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FP1 Strategies served as the media consultant for Dan Sullivan’s victorious campaign for the U.S. Senate in Alaska, helping to tell his amazing story of public service as a U.S. Marine officer, national security officer and Alaska’s Attorney General and DNR Commissioner.
To win, we needed to develop a strategically-aligned media campaign to connect Sullivan’s experience, optimism and positive vision for America to the everyday concerns of Alaskan voters.
In what turned out to be one of the most competitive and important senate races of the 2014 election cycle, Sullivan faced four significant challenges:
1) He had to win a hotly contested three-way primary against a popular Lt. Governor and the 2010 Republican U.S. Senate nominee.
2) He had to overcome the fact that he was not an Alaskan-born candidate and had come under criticism for living outside the state for several years before returning home.
3) He had to take on a Democrat incumbent U.S. Senator who political pundits and many in the national media believed was running the best campaign of any senate candidate in the country.
4) Alaska was a crowded media market with limited space. It was imperative that we found a way to cut through the cluttered airwaves and develop strong messaging and advertising that were memorable to voters while illustrating Dan Sullivan’s story.
The fact that Harry Reid’s Super PAC funneled more than $5 million into Alaska to finance attack ads against Sullivan in the primary presented another unique challenge. Washington Democrats knew Sullivan was the strongest Republican candidate and they broke the bank in trying to defeat him in the primary and then spent heavily in the general election.
By the end of the campaign, spending by outside groups reached more than $20 million, making Alaska the nation’s most expensive race on a per capita basis. Mark Begich’s allies outspent pro-Sullivan groups by more than $5 million.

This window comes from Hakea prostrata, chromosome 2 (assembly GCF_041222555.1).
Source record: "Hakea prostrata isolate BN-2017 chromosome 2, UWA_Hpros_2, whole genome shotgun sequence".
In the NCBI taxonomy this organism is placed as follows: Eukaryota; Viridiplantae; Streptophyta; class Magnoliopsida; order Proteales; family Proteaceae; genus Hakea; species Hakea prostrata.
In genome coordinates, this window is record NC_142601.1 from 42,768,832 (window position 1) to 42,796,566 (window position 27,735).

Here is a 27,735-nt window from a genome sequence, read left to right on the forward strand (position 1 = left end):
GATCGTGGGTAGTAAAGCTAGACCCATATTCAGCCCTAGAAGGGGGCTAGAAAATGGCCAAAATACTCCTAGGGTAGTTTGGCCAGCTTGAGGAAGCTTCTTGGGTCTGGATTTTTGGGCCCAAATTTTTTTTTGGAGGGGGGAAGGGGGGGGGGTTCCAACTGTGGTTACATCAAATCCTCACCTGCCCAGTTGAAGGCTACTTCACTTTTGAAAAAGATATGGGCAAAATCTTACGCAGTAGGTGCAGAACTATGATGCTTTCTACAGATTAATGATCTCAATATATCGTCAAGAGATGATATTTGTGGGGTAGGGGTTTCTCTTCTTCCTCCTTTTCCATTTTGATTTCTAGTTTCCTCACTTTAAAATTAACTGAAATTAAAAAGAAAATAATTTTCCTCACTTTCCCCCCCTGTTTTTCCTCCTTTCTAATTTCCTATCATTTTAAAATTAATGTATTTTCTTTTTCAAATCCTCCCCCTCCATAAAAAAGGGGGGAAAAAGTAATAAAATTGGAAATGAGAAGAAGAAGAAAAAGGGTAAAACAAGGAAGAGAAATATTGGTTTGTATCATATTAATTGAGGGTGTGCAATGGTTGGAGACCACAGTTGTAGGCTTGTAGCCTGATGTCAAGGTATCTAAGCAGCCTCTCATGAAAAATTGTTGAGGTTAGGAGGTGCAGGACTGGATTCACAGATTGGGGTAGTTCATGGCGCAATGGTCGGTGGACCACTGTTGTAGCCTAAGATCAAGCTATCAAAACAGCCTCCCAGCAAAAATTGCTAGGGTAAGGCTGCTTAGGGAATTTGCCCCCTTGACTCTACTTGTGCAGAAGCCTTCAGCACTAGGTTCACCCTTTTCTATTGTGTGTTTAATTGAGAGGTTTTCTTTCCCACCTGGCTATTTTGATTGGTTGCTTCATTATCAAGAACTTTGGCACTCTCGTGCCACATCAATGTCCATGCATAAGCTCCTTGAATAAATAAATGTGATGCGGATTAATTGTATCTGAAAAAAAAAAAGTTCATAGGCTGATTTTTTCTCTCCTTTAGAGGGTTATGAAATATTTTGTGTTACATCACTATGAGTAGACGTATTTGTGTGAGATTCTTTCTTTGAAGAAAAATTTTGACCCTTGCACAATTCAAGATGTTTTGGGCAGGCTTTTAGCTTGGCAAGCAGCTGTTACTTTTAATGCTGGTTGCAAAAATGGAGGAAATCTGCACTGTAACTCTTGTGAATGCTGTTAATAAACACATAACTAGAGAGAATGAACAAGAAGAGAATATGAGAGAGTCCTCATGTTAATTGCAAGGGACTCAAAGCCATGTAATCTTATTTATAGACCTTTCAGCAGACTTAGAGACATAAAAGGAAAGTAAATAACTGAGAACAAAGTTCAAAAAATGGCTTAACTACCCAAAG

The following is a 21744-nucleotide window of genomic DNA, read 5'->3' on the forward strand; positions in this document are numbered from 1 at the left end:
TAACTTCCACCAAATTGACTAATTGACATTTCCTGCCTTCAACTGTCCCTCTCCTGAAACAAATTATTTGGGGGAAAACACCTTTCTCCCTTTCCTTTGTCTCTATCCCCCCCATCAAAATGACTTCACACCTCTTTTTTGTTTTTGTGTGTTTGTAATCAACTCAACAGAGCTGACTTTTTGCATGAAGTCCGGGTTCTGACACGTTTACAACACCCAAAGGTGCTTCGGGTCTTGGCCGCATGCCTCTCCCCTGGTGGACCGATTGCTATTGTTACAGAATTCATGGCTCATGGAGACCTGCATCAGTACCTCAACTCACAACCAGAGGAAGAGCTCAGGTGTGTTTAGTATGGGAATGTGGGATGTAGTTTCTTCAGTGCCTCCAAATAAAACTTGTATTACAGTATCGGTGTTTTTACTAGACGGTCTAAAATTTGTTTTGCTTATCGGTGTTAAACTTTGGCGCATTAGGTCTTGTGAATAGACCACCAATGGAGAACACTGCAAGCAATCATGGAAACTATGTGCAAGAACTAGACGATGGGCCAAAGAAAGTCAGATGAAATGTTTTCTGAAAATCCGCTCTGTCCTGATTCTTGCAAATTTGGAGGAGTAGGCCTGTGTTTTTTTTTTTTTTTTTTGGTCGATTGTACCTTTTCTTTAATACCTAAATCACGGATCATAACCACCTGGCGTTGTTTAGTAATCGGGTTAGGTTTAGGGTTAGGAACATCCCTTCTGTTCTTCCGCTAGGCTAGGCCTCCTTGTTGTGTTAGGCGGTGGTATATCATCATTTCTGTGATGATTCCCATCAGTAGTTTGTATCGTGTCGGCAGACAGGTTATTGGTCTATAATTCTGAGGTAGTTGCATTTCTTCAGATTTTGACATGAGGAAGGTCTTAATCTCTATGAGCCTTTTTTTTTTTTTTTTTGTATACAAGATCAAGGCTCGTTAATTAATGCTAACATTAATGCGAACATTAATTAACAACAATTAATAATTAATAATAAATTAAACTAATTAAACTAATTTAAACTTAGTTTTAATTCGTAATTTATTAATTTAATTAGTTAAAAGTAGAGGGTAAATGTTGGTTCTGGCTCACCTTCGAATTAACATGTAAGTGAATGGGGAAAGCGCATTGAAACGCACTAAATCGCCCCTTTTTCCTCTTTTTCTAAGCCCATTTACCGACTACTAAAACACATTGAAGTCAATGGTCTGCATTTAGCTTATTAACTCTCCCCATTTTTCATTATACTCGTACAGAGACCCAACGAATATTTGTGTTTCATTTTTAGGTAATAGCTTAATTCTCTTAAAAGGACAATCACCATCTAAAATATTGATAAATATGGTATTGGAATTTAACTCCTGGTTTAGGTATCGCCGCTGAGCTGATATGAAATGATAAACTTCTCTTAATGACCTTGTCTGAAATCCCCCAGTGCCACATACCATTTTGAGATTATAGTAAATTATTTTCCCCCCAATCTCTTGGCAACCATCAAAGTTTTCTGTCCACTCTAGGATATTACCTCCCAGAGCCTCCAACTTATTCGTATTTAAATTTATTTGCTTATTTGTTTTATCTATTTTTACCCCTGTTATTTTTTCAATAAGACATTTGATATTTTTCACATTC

Dan Sullivan was right on the issues. His record of fighting for new Alaskan energy production and against domestic violence, coupled with his commitment to defend Alaskans against high taxes, wasteful spending and federal overreach, resonated strongly with an electorate that was frustrated with the failures of the Obama Administration and Mark Begich’s willingness to act as a rubber stamp for the President’s agenda.
FP1’s team developed a memorable advertising campaign, which effectively told Dan Sullivan’s story and positioned him as a strong, optimistic leader with deep roots in Alaska. Sullivan’s record as Alaska’s Attorney General, DNR commissioner, and policy views were a cornerstone of our messaging progression because we ultimately knew his record of getting results for Alaskans and his views on key issues would directly refute the false, negative charges from Begich and national Democrats. And, in a break from traditional political advertising, we used a series of highly emotional and compelling testimonials to add a personal touch to our ads in telling Dan’s story.
Our first strategic priority was to respond strongly to the attacks that Dan Sullivan was not an Alaskan. Begich and his allies attacks falsely claimed that not being a native Alaskan meant Sullivan did not understand or share the same priorities of Alaskans. Our polling showed that this line of attack on Sullivan’s residency had real potency with voters. The truth was Sullivan’s experience, values, record, plans and policies were far more in line with what Alaskans were looking for in their Senator than what Mark Begich offered. Our job was to make that case in the most credible, emotional, and memorable way so we could overcome the millions of dollars in false charges.